Does Shaaban Abdel Rehim Promote Daoud Abdel Sayyed’s Film?
Egyptian director Daoud Abdel al Sayyed was accused of promoting his film Muwaten wa Mukhber wa Harami (Citizen, Detective and Thief) by choosing pop singer Shaaban Abdel Rehim to play a staring role in his film.
"In fact, I signed the contract with Shaaban just before that song about hating Israel was released, prior to him becoming a phenomenon, as they say. It was just a question of finding someone affordable who would fit the role, part of the casting. I had no interest in Shaaban's career or his unexpected success. It is certainly not my job to promote him. I refused to use Shaaban's status to promote the film. When we were designing the billboards, the PR people said to me, 'Shaaban's name should be directly underneath the title, and it should be as big.' I refused. The name of Khaled Abul Naga, I said, had to come first; and no name would be as large as the title,” Abdel Sayyed told Al Ahram Weekly.
He added, "Nor do I replace acting with singing at any point in the film. Each song has a purpose, a dramatic function without which the film would not be what it is. The script initially had no songs, no, but once I had Shaaban, I was glad I could also have singing; this is one way the film benefited from Shaaban, because his presence afforded a greater opportunity for entertainment: one could add things like a popular wedding, a song in the hospital ward. Why is it so strange that a thief should also work as a popular singer? If the thief worked as an air steward, that would be a problem. But what's wrong with him being a pimp, for example, so you could bring in the world of prostitutes?"
The director explained, "It wasn't easy working with Shaaban, no. But he wasn't the only actor I was worried about. Shaaban is not an actor. He took an acting course with Mohamed Abdel Hadi before embarking on the film, and his spontaneity was perfect for the role. You could get a professional actor to create a complex, stylized version of that character, but it wouldn't be the same thing. I rather admire Shaaban the singer, I must admit, and not for aesthetic sophistication or anything. I mean, I don't understand why, when he himself declared that he was not a singer, we keep expecting Shaaban Abdel Rehim to be Abdel Halim Hafez and then blaming him for not living up to that standard. Refined ‘tarab’ and musical prowess: that is clearly not what Shaaban is about. His songs are, rather, about the simple dream of turning into an ordinary member of respectable middle class society. In one song, for example, he dreams of having a son he could feed ‘roumi’ cheese: there is strange beauty in this, beauty that makes the subject an object of ridicule, almost, but beauty nonetheless. There is something very honest and natural about these songs. Anyway, as I say, and regardless of my feelings about Shaaban, it was just a question of finding someone who could play the thief convincingly. As for the fact that he changes his name to Sherif Abdel Rehim, that was the song writer's contribution; and I wouldn't have cared in the least if instead he called himself Sherif Abdel Fattah, for example. Of course you must not forget that, in the same way as the film employs Shaaban for its purposes, Shaaban will attempt to use the film to further his own cause; that kind of exchange of interests is only to be expected." – Albawaba.com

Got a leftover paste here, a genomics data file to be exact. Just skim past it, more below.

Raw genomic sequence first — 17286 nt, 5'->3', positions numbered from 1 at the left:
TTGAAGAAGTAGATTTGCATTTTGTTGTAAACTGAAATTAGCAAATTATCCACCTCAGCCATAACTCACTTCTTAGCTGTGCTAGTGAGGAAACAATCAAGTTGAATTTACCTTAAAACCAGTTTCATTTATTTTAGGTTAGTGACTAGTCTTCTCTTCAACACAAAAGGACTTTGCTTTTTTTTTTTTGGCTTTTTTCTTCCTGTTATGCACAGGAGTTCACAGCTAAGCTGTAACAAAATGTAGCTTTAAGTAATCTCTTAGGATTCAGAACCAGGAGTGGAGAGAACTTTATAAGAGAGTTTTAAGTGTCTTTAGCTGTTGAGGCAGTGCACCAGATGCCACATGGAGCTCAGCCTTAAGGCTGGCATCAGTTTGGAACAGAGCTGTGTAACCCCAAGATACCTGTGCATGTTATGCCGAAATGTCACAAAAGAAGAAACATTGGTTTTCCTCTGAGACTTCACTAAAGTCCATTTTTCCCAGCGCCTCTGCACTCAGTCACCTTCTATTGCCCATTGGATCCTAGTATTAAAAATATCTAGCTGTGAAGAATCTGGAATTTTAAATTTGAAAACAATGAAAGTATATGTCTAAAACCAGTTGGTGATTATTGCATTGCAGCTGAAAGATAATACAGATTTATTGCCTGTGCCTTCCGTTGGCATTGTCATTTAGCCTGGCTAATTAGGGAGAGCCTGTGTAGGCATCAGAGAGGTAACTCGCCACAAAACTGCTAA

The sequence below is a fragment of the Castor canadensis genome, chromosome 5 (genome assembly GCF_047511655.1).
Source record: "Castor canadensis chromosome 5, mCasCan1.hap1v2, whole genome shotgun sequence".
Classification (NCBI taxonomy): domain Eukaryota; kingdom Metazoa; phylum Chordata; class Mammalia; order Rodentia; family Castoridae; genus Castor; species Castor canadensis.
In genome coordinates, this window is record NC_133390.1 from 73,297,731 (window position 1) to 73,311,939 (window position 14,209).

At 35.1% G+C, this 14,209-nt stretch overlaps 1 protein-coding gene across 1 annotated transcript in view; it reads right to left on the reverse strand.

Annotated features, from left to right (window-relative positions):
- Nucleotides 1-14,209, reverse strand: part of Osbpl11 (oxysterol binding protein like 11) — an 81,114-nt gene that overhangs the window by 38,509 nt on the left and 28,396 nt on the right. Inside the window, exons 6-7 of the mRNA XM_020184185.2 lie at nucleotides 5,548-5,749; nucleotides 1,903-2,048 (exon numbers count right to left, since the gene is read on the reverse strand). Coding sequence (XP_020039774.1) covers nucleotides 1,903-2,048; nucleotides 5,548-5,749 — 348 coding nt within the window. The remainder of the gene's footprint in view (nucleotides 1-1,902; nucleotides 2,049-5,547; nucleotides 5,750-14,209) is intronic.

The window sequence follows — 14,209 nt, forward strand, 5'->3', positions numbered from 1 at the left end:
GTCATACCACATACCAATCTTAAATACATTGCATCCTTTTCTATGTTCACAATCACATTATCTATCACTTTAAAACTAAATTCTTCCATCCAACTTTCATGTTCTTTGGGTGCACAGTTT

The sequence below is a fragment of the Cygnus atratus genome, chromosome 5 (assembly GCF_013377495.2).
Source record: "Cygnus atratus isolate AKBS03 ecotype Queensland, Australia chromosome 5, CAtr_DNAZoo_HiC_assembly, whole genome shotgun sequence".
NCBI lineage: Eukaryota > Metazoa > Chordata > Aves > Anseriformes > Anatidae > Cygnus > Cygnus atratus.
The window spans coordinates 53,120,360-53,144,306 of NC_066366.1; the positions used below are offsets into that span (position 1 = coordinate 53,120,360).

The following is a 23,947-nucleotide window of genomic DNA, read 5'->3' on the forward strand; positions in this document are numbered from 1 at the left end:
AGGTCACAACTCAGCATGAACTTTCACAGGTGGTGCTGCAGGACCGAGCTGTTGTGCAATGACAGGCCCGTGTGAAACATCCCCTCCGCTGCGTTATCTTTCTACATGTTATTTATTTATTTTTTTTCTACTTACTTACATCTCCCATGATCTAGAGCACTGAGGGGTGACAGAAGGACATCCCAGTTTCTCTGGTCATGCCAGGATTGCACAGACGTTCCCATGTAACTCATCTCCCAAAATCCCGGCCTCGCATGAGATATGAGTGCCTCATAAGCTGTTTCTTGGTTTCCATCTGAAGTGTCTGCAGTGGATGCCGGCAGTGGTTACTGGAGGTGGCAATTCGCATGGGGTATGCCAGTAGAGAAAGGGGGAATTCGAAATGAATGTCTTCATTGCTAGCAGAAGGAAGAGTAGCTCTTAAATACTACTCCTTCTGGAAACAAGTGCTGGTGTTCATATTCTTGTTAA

© 2002 Al Bawaba (www.albawaba.com)